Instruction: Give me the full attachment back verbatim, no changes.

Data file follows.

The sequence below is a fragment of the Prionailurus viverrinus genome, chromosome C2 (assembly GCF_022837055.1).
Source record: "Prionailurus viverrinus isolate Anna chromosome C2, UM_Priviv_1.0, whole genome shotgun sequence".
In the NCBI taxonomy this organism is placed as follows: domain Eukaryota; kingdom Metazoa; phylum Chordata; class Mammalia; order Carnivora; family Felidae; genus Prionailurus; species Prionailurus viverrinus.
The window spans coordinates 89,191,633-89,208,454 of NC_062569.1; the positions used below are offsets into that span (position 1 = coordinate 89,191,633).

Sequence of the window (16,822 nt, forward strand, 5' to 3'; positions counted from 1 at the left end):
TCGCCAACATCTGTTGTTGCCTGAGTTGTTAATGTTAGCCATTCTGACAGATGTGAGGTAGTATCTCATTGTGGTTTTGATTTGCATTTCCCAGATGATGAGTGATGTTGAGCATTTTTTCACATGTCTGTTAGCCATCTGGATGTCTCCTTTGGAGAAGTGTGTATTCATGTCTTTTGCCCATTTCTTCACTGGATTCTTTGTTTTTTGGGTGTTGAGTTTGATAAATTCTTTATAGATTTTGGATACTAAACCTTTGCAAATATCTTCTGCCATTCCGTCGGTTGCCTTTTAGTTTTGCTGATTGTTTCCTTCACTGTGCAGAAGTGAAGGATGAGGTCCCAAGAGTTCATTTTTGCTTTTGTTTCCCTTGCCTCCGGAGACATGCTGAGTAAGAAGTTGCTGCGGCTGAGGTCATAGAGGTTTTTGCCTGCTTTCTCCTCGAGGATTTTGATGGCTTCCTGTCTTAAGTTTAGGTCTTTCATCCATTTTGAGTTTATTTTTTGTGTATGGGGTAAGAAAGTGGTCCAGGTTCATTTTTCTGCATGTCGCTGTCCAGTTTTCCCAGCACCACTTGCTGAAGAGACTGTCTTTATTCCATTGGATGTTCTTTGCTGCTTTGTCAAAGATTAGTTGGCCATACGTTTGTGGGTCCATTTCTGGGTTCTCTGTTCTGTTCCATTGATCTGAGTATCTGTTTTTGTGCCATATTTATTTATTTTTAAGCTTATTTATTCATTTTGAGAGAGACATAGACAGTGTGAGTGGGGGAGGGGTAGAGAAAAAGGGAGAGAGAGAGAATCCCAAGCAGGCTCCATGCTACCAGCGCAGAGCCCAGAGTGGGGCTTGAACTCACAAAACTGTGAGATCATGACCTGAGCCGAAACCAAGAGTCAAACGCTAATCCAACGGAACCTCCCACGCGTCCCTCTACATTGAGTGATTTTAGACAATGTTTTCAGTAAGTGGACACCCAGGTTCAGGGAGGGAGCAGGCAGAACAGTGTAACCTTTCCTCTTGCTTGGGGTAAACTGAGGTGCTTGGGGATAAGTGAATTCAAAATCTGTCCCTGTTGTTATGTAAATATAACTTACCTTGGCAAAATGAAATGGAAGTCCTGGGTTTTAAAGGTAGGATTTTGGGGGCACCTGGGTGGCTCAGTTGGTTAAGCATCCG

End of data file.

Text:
The sequence below is a fragment of the Prionailurus viverrinus genome, chromosome C2 (assembly GCF_022837055.1).
Source record: "Prionailurus viverrinus isolate Anna chromosome C2, UM_Priviv_1.0, whole genome shotgun sequence".
In the NCBI taxonomy this organism is placed as follows: domain Eukaryota; kingdom Metazoa; phylum Chordata; class Mammalia; order Carnivora; family Felidae; genus Prionailurus; species Prionailurus viverrinus.
The window spans coordinates 89,191,633-89,208,454 of NC_062569.1; the positions used below are offsets into that span (position 1 = coordinate 89,191,633).

Sequence of the window (16,822 nt, forward strand, 5' to 3'; positions counted from 1 at the left end):
TCGCCAACATCTGTTGTTGCCTGAGTTGTTAATGTTAGCCATTCTGACAGATGTGAGGTAGTATCTCATTGTGGTTTTGATTTGCATTTCCCAGATGATGAGTGATGTTGAGCATTTTTTCACATGTCTGTTAGCCATCTGGATGTCTCCTTTGGAGAAGTGTGTATTCATGTCTTTTGCCCATTTCTTCACTGGATTCTTTGTTTTTTGGGTGTTGAGTTTGATAAATTCTTTATAGATTTTGGATACTAAACCTTTGCAAATATCTTCTGCCATTCCGTCGGTTGCCTTTTAGTTTTGCTGATTGTTTCCTTCACTGTGCAGAAGTGAAGGATGAGGTCCCAAGAGTTCATTTTTGCTTTTGTTTCCCTTGCCTCCGGAGACATGCTGAGTAAGAAGTTGCTGCGGCTGAGGTCATAGAGGTTTTTGCCTGCTTTCTCCTCGAGGATTTTGATGGCTTCCTGTCTTAAGTTTAGGTCTTTCATCCATTTTGAGTTTATTTTTTGTGTATGGGGTAAGAAAGTGGTCCAGGTTCATTTTTCTGCATGTCGCTGTCCAGTTTTCCCAGCACCACTTGCTGAAGAGACTGTCTTTATTCCATTGGATGTTCTTTGCTGCTTTGTCAAAGATTAGTTGGCCATACGTTTGTGGGTCCATTTCTGGGTTCTCTGTTCTGTTCCATTGATCTGAGTATCTGTTTTTGTGCCATATTTATTTATTTTTAAGCTTATTTATTCATTTTGAGAGAGACATAGACAGTGTGAGTGGGGGAGGGGTAGAGAAAAAGGGAGAGAGAGAGAATCCCAAGCAGGCTCCATGCTACCAGCGCAGAGCCCAGAGTGGGGCTTGAACTCACAAAACTGTGAGATCATGACCTGAGCCGAAACCAAGAGTCAAACGCTAATCCAACGGAACCTCCCACGCGTCCCTCTACATTGAGTGATTTTAGACAATGTTTTCAGTAAGTGGACACCCAGGTTCAGGGAGGGAGCAGGCAGAACAGTGTAACCTTTCCTCTTGCTTGGGGTAAACTGAGGTGCTTGGGGATAAGTGAATTCAAAATCTGTCCCTGTTGTTATGTAAATATAACTTACCTTGGCAAAATGAAATGGAAGTCCTGGGTTTTAAAGGTAGGATTTTGGGGGCACCTGGGTGGCTCAGTTGGTTAAGCATCCG